As reported at law.com, the long-running Congoleum "pre-pack" asbestos bankruptcy has been given new life by U.S. District Court Judge Joel Pisano. To date, this opinion has received little attention in the media, but it is a fairly significant development in a case that has involved the removal of the debtor's pre-petition counsel who orchestrated the bankruptcy due to conflicts of interest, two dozen plan formulations, alleged "payoffs" to the lead plaintiffs' counsel, a scathing state court opinion that concluded the bankruptcy was arranged in bad faith, and numerous other examples of the potential for misconduct and abusive practices in asbestos bankruptcies. For more background, please see my recent article concerning asbestos bankruptcies, which has an extensive discussion of the history of the case.
Back in February, Bankruptcy Judge Ferguson made good on her promise to either dismiss or convert this Chapter 11 case if the current version of the plan still failed to address all of the concerns she has expressed for the last few YEARS about the structure and inequities of the plan. This was no hasty decision, and all of the parties in interest were on notice of her intentions for months before her decision. Still, Judge Ferguson made it clear that her decision to dismiss the case was more to force the parties to address these issues in the higher courts than anything else.
In an opinion issued Monday, Judge Pisano affirmed Judge Ferguson's order with respect to (a) recognizing the right of insurers to object to confirmation (noting that this was the 8th time that the plan proponents raised this issue and agreeing with the seven previous decisions that insurers have standing) and (b) denying plan confirmation. Neither of these points is terribly clear in the law.com summary, but they are extremely significant. Of course, the fact that the plan in its current form is unconfirmable requires the plan proponents to go back and make some adjustments. More importantly, by once again acknowledging insurer standing and the independent obligation of the court to ensure that the plan complies with bankruptcy law in a fairly strong fashion, Judge Pisano appears to be nudging the parties to stop hanging their hopes on litigation tactics and instead address the substantive concerns raised by the court. Moreover, the court expressly directed briefing on the issues that doomed the latest plan in advance of the confirmation hearing on the next version of the plan.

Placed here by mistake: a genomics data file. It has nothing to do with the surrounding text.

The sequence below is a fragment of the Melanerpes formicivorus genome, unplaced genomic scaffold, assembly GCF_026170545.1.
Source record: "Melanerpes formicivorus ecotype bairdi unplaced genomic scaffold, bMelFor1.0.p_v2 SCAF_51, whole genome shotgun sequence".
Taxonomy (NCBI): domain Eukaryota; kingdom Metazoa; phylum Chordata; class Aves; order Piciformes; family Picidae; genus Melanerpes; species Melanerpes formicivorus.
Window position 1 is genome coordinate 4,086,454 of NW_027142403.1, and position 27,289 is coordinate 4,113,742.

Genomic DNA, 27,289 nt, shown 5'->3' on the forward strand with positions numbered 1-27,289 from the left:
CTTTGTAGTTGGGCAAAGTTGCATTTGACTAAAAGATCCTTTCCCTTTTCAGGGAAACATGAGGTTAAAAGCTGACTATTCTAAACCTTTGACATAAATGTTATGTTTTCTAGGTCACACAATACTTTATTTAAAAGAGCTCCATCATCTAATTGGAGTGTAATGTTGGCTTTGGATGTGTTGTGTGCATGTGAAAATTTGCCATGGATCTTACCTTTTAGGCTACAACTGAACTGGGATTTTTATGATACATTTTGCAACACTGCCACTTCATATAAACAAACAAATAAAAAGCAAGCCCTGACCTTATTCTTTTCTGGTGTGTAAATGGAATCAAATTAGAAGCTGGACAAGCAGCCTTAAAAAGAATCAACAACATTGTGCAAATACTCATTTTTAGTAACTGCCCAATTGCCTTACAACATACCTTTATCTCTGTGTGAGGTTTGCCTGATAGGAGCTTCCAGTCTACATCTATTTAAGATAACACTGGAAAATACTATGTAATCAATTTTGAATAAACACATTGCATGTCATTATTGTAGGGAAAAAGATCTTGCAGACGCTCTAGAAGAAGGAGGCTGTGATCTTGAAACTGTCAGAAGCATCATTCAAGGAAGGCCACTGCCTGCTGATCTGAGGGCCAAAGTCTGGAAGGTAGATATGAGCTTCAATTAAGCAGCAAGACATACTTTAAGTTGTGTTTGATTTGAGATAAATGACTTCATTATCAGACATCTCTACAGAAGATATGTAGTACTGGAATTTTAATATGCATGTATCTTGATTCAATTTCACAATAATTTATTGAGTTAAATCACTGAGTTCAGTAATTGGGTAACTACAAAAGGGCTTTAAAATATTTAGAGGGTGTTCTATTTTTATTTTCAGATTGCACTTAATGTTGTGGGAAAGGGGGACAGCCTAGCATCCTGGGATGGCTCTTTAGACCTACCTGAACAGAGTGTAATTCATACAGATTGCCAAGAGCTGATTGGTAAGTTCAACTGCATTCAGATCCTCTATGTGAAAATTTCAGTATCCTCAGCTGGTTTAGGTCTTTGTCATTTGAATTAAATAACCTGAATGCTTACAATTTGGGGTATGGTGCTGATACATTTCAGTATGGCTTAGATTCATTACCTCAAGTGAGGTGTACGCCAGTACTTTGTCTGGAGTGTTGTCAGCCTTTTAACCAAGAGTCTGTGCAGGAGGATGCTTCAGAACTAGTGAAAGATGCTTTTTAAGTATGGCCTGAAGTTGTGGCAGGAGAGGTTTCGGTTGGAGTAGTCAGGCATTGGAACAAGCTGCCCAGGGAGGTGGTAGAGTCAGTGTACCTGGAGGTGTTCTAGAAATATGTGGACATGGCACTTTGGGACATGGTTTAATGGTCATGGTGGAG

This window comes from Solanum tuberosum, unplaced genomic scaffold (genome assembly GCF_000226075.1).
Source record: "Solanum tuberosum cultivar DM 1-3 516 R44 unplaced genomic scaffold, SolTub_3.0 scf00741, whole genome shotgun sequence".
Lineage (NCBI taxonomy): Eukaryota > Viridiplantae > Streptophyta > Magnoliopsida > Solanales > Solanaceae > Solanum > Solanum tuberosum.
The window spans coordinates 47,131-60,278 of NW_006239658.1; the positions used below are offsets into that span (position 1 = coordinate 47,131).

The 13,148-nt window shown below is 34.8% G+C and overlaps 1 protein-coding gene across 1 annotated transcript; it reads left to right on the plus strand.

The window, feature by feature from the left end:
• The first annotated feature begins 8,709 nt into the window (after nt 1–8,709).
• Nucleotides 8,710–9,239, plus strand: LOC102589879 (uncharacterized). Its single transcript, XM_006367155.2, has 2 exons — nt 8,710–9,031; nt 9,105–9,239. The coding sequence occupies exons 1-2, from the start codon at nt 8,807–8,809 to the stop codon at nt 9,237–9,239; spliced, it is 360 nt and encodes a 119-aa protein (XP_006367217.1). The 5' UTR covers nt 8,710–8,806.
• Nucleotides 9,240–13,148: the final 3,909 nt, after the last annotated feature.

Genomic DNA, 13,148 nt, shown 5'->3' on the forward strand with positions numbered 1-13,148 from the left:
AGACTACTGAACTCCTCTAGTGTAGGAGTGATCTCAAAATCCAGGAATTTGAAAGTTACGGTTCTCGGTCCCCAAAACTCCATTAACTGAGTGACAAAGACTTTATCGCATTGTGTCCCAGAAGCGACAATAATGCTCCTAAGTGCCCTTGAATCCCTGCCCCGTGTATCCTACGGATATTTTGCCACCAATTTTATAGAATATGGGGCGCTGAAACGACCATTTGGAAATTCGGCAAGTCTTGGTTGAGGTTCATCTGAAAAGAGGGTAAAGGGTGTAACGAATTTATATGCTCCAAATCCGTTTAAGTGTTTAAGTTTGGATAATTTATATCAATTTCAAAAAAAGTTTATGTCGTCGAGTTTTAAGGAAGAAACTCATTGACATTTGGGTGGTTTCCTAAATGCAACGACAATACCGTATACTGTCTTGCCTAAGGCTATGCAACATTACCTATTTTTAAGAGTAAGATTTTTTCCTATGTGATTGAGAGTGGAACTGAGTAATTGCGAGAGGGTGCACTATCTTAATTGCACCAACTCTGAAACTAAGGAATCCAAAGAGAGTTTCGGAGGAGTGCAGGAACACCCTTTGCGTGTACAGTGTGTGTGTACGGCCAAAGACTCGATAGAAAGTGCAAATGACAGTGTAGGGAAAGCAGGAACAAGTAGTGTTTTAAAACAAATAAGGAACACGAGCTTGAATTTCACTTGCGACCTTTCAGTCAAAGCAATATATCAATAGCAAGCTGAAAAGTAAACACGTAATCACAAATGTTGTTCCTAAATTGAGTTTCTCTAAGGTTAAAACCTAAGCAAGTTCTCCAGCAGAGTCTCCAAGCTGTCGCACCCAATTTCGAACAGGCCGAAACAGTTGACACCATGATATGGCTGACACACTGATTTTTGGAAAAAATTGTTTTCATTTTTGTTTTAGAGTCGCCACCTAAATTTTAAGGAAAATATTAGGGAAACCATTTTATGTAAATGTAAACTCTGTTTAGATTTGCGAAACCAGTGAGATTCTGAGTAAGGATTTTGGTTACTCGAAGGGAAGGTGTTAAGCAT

The emphasis of the law.com article is clearly on Judge Pisano's decision to reverse the bankruptcy court's order to dismiss the case and withdraw the reference from the bankruptcy court. As noted previously, the former is not much of a surprise. With respect to the latter, although not a terribly common procedural move, the district court's decision to withdraw the reference from the bankruptcy court and assume authority over the remaining proceedings is sensible. Judge Ferguson has done an admirable job of overseeing the case for roughly five years now, but her repeated admonitions to the plan proponents have been consistently met with, at best, superficial modifications to the plan, even as administrative expenses in the case hover around the $100 million mark. Due to the design of Section 524(g) and constitutional concerns, the bankruptcy court can only make recommendations concerning some key elements of the plan anyway. And by deciding the issues that have consistently doomed Congoleum's reorganization plans on its own, the district court may be in a better position to press the parties to make meaningful steps toward proposing a confirmable plan.